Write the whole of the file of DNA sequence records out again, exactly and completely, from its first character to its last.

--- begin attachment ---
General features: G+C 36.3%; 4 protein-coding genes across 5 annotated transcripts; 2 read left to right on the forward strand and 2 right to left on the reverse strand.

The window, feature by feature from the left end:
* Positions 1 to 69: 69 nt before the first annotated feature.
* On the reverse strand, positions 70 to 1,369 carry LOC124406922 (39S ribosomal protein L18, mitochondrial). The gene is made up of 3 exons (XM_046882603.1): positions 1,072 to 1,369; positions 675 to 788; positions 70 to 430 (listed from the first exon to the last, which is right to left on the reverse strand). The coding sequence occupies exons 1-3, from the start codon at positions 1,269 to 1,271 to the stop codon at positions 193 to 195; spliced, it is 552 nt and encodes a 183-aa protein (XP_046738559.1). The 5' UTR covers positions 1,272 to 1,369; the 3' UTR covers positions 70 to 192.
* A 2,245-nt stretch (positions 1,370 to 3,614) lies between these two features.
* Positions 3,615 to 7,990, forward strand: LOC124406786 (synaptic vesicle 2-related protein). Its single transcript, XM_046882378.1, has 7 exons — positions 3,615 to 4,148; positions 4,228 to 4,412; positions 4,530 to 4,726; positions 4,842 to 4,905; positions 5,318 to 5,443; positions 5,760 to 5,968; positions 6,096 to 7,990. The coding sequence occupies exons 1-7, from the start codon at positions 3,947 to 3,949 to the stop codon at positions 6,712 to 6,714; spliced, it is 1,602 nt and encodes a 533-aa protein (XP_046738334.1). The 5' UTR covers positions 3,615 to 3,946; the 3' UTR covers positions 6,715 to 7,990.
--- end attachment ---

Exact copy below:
General features: G+C 36.3%; 4 protein-coding genes across 5 annotated transcripts; 2 read left to right on the forward strand and 2 right to left on the reverse strand.

The window, feature by feature from the left end:
* Positions 1 to 69: 69 nt before the first annotated feature.
* On the reverse strand, positions 70 to 1,369 carry LOC124406922 (39S ribosomal protein L18, mitochondrial). The gene is made up of 3 exons (XM_046882603.1): positions 1,072 to 1,369; positions 675 to 788; positions 70 to 430 (listed from the first exon to the last, which is right to left on the reverse strand). The coding sequence occupies exons 1-3, from the start codon at positions 1,269 to 1,271 to the stop codon at positions 193 to 195; spliced, it is 552 nt and encodes a 183-aa protein (XP_046738559.1). The 5' UTR covers positions 1,272 to 1,369; the 3' UTR covers positions 70 to 192.
* A 2,245-nt stretch (positions 1,370 to 3,614) lies between these two features.
* Positions 3,615 to 7,990, forward strand: LOC124406786 (synaptic vesicle 2-related protein). Its single transcript, XM_046882378.1, has 7 exons — positions 3,615 to 4,148; positions 4,228 to 4,412; positions 4,530 to 4,726; positions 4,842 to 4,905; positions 5,318 to 5,443; positions 5,760 to 5,968; positions 6,096 to 7,990. The coding sequence occupies exons 1-7, from the start codon at positions 3,947 to 3,949 to the stop codon at positions 6,712 to 6,714; spliced, it is 1,602 nt and encodes a 533-aa protein (XP_046738334.1). The 5' UTR covers positions 3,615 to 3,946; the 3' UTR covers positions 6,715 to 7,990.